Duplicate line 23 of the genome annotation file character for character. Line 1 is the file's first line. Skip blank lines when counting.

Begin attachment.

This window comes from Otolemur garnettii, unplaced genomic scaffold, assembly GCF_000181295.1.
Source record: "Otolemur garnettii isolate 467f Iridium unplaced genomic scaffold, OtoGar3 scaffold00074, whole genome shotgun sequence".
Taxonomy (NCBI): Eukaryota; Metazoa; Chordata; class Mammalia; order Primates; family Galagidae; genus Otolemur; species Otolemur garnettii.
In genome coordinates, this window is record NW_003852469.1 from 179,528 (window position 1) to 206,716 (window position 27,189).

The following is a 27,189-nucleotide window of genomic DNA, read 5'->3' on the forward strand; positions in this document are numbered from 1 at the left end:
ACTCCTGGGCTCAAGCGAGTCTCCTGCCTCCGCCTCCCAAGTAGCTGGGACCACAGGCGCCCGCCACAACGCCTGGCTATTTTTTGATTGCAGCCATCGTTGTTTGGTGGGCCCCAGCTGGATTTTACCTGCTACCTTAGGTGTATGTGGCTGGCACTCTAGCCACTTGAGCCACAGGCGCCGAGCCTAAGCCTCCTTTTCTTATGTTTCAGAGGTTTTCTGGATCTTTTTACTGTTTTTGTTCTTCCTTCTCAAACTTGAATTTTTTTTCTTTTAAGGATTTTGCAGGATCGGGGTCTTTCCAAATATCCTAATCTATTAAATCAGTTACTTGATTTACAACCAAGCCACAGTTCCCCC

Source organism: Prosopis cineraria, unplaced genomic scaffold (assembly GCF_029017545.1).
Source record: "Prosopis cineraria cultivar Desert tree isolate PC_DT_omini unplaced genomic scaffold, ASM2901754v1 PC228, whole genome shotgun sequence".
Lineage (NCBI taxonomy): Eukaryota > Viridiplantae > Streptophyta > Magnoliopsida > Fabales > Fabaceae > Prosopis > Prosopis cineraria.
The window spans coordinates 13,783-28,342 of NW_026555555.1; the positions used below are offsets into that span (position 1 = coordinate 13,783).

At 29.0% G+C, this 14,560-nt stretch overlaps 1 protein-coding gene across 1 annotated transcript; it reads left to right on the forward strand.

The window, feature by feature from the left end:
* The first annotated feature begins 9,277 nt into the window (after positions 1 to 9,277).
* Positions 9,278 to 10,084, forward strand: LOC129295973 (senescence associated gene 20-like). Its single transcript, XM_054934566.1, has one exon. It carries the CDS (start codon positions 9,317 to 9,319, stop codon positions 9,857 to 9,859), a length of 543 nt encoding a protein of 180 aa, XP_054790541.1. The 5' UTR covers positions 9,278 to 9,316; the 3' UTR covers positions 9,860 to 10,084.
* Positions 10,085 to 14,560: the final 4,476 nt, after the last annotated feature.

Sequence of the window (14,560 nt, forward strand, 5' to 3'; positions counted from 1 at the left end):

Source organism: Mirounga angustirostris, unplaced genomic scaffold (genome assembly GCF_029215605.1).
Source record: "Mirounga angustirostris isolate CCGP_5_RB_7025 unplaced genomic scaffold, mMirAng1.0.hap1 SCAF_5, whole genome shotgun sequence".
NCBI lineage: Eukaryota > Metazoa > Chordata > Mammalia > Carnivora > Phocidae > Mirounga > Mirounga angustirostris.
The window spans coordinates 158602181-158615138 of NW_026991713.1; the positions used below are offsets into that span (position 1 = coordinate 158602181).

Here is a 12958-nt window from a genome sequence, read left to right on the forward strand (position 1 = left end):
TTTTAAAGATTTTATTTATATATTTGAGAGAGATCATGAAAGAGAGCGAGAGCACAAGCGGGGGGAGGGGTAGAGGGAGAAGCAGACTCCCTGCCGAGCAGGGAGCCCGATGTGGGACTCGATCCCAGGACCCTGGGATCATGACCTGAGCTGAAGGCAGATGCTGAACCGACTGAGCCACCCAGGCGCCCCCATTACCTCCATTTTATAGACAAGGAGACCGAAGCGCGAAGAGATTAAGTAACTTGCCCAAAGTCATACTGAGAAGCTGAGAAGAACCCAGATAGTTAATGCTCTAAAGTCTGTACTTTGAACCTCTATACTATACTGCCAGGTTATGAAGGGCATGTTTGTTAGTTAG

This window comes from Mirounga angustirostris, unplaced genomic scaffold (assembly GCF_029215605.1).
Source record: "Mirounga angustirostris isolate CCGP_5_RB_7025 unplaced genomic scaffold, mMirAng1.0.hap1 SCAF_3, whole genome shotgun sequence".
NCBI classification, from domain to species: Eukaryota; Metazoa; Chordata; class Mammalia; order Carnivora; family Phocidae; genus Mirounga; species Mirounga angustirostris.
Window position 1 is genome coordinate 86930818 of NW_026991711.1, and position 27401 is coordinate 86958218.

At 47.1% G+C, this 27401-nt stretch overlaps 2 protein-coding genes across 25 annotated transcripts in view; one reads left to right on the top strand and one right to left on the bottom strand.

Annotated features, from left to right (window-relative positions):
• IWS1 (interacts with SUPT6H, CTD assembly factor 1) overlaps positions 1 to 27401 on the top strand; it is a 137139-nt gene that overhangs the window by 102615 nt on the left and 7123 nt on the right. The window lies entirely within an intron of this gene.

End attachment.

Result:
This window comes from Mirounga angustirostris, unplaced genomic scaffold (assembly GCF_029215605.1).